Financial History 144 Winter 2023 | Page 26

the idea . He had also built an excellent track record managing money and was ready for a new challenge . They formed Ruane , Cunniff & Stires , Inc . and purchased a seat on the New York Stock Exchange for the highest price to date , just as the stock market was peaking and Buffett was exiting .
Cunniff was an ideal partner for Ruane . On the one hand , they shared a similar background . Cunniff also served as a US Navy officer during WWII and attended Harvard Business School funded by the GI Bill . He enrolled at Colgate University in 1941 , just as the United States entered WWII . The Navy dramatically increased its presence at Colgate and other universities to train new officers to join the war effort . He was commissioned as an ensign and stationed in the Pacific theater . He fought in some of the most intense naval battles of the war , including Leyte Gulf in 1944 , as well as Lingayen Gulf and Okinawa in 1945 . His New York Times obituary states that “ in later years Rick would occasionally remark that no stock market disturbance could compare to being 21 years old on the deck as commander of a small boat ( Landing Craft 451 ) surrounded by enemy ships and kamikaze planes , taking fire .”
Cunniff was also an ideal partner for Ruane because he was very different . He was reserved , analytical , politically conservative and a lifelong student of history and business . Ruane , on the other hand , was very gregarious and liberal in his political views . The best partnerships are often based on different , but complementary perspectives .
Another member of the Cunniff family became a very influential partner in later years . Rick ’ s eldest daughter , Carley , joined the firm in 1983 , after having graduated from Harvard Business School and working in several investment banks . According to Paul Lountzis , her friend and colleague at the firm , “ Carley was a brilliant financial analyst who was the heart and soul of the firm , yet never sought the limelight … She combined her financial prowess with deeply understanding all aspects of a business and she did it with humor and her special wit that made it so fun to learn from her and be with her .” Carley served as executive vice president and director of both the firm and the Sequoia Fund . She passed away prematurely in 2005 , the same year as did Bill Ruane .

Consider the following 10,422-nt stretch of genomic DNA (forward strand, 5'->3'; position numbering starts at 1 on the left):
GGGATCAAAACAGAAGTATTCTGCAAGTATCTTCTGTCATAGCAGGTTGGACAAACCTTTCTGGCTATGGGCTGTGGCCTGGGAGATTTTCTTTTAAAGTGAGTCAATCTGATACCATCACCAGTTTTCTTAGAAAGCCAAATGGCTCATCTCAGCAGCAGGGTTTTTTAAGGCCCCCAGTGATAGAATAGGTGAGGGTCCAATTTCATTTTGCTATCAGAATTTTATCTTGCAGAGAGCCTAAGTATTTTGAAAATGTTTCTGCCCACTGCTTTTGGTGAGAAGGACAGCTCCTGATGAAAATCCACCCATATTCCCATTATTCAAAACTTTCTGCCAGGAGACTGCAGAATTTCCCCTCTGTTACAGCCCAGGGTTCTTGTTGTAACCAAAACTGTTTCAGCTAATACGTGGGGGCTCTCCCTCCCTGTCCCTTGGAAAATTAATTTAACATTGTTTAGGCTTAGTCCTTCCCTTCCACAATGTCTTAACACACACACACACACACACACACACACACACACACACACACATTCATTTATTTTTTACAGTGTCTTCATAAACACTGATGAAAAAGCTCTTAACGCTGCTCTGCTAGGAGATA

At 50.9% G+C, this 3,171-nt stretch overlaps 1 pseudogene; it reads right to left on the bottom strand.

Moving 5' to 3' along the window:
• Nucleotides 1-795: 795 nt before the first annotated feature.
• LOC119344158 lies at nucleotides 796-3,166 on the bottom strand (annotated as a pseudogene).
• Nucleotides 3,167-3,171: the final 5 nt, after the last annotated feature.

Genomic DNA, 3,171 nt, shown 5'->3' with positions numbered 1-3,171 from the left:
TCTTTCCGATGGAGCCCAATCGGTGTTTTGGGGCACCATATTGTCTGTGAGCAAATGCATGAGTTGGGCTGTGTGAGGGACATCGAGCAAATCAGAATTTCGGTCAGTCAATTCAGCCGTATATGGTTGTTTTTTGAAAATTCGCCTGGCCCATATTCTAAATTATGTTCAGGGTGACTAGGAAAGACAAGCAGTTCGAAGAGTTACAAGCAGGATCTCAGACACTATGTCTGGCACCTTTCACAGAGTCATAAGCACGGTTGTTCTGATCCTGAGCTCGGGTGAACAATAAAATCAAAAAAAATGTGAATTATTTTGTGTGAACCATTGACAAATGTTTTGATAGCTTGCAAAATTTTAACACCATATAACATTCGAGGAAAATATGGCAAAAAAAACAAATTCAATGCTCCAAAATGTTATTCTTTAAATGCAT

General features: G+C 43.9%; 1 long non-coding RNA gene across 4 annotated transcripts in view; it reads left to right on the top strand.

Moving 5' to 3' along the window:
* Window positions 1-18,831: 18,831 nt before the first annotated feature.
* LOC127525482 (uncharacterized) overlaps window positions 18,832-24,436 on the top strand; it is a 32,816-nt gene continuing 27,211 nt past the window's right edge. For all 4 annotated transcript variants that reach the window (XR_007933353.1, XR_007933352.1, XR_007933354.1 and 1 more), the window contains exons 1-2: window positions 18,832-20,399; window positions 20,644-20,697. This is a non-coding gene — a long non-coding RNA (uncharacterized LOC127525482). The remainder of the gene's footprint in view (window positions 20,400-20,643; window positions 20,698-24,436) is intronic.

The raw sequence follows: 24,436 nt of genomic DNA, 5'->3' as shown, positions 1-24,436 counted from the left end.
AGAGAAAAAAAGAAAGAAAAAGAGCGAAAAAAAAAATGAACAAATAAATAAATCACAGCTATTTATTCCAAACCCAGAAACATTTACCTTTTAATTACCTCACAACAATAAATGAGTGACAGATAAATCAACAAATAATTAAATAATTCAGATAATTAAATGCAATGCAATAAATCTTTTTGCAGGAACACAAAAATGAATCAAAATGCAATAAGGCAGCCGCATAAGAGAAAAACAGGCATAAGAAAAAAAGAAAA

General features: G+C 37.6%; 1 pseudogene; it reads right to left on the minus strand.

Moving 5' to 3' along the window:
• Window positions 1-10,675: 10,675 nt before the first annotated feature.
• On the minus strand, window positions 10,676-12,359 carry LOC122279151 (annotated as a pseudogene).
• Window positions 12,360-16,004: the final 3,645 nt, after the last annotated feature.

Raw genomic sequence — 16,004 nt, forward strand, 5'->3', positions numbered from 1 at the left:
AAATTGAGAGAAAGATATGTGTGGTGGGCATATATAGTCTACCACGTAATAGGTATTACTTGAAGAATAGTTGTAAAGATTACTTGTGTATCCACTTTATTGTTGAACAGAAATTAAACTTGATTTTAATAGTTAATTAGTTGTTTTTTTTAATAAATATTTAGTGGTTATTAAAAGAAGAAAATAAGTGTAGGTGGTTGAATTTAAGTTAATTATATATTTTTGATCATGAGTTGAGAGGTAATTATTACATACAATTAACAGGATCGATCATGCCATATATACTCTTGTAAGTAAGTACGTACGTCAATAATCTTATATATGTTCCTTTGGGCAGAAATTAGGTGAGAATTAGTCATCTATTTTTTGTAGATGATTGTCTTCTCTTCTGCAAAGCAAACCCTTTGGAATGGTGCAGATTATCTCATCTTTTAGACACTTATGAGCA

Sidney Stires , another Harvard graduate who worked at Kidder , Peabody with Ruane as a research analyst , was also a partner . He was a gifted musician whose grandparents were composer Sidney Homer and his wife , contralto Louise Homer . In 2004 , Robert Goldfarb , a longtime senior analyst and portfolio manager at the firm , became president and the name of the company was changed to Ruane , Cunniff & Goldfarb .
Sequoia Fund
In 1970 , Ruane and Cunniff set up the Sequoia Fund to manage the money received from Buffett ’ s partners . The fund struggled to survive in its early years , underperforming for the first three years as investors embraced a “ Nifty Fifty ” group of growth stocks such as Polaroid , Eastman Kodak and Avon . The fund then lost 24 % in 1973 and another 16 % in 1974 during a vicious bear market .